The final portion of the multiyear, multiphase Centennial Bowl project in the northwest valley is slated to kick off Monday.
Crews will break ground Monday on the $155 million final phase of the Centennial Bowl interchange project where U.S. Highway 95 and the 215 Beltway meet, according to the Nevada Department of Transportation.
When this third and final phase is complete in early 2024, it will mark the end of the nine-year project that cost nearly $300 million.
The final phase will build out the remaining three ramps needed to finish the system-to-system interchange that first began construction in 2015.
The Centennial Bowl will be one of the state’s largest interchanges when complete, with 20 total bridges over three decks, including the second-longest bridge in the state — the two-lane flyover ramp connecting U.S. 95 northbound and the 215 westbound spanning 2,654 feet, which opened to traffic in August.
The project, funded by a combination of state, federal and county funds, will generate about 1,700 direct, indirect, and induced local jobs.
“This project helps create a reliable transportation network enhancing cultural and economic opportunities in the northwest Las Vegas valley,” Gov. Steve Sisolak, who also chairs the state transportation board, said in a statement. “It also improves accessibility, mobility and safety for residents and businesses.”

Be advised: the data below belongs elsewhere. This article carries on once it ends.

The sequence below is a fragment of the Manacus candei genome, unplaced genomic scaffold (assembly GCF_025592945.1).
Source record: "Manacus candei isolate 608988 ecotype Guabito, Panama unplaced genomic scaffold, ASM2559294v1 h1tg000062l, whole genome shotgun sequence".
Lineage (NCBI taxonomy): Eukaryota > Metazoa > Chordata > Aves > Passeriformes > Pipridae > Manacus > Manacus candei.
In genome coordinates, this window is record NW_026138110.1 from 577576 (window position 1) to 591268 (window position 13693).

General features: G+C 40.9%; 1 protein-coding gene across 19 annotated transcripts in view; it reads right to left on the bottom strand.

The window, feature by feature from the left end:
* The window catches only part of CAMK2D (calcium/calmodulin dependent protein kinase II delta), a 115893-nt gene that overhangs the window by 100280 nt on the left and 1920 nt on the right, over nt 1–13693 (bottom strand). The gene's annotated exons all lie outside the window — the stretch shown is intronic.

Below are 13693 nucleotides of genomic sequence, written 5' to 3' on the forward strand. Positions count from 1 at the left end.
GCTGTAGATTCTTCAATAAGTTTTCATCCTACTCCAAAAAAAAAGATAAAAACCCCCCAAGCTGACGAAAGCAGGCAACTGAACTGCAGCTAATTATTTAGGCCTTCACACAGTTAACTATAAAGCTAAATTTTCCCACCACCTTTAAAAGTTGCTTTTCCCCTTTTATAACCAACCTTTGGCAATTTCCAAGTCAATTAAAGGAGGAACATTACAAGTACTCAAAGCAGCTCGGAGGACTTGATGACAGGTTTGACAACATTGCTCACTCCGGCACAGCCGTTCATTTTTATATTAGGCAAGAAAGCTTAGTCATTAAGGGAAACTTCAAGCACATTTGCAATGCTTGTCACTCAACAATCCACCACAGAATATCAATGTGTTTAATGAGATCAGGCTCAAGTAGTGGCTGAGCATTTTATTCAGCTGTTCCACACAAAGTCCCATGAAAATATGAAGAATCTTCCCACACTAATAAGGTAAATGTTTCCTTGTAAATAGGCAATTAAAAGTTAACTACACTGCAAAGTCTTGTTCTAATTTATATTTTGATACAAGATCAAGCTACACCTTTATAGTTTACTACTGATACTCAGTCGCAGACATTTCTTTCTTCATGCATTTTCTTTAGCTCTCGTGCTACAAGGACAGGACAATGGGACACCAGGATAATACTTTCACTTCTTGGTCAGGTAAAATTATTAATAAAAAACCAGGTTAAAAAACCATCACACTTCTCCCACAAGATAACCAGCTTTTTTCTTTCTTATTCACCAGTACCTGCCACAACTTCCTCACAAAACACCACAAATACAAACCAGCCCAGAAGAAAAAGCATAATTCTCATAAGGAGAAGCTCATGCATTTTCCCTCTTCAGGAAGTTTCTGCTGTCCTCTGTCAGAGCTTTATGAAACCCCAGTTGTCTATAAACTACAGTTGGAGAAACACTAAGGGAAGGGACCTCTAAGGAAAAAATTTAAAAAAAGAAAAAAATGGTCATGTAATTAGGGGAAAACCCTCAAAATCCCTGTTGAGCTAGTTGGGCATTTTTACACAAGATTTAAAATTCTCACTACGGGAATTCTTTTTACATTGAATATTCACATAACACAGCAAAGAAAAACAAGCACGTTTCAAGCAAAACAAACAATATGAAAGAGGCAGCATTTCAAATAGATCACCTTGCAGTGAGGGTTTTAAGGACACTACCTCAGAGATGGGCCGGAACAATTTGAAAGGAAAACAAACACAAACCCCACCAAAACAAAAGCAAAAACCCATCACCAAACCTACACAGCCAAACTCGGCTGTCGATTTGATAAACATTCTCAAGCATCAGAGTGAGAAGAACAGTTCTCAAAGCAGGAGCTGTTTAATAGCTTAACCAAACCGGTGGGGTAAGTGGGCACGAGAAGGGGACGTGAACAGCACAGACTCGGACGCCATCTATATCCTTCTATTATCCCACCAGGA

New direct freeway-to-freeway connections will be complete, allowing for higher highway travel speeds, which will increase mobility and safety in the areas that see stop-and-go surface street travel.
The new direct freeway connections included in the final portion include U.S. 95 southbound to the 215 westbound; the 215 westbound to U.S. 95 northbound; and the 215 eastbound to U.S. 95 northbound.
Additionally, the U.S. 95 northbound to 215 eastbound ramp will be widened to two lanes, a half-mile section of the 215 will be increased to a six-lane divided freeway, and a service interchange at the 215 and Sky Pointe Drive will be built with one way slip ramps to and from Oso Blanca Road.
Sky Pointe will connect from Centennial Parkway west to Azure Drive after the road is relocated and widened as part of the final phase.
A multiuse recreational trail will be added along the north side of the 215 from Grand Montecito Parkway to Tenaya Way, and several miles of new bike lanes and sidewalks will also be constructed. Oso Blanca will be realigned, connecting it with Centennial Center Boulevard, and Lone Mountain Road will be widened between Tenaya and Rancho Drive.
These improvements are aimed at providing increased local connectivity in the area.
“This interchange will enhance traffic, mobility and motorist safety while establishing a new gateway for the Centennial area,” said NDOT Director Kristina Swallow in a statement. “Over 107,500 vehicles daily travel the ramps and freeways at U.S. 95 and the 215 Beltway, and it’s only expected to grow in the future.”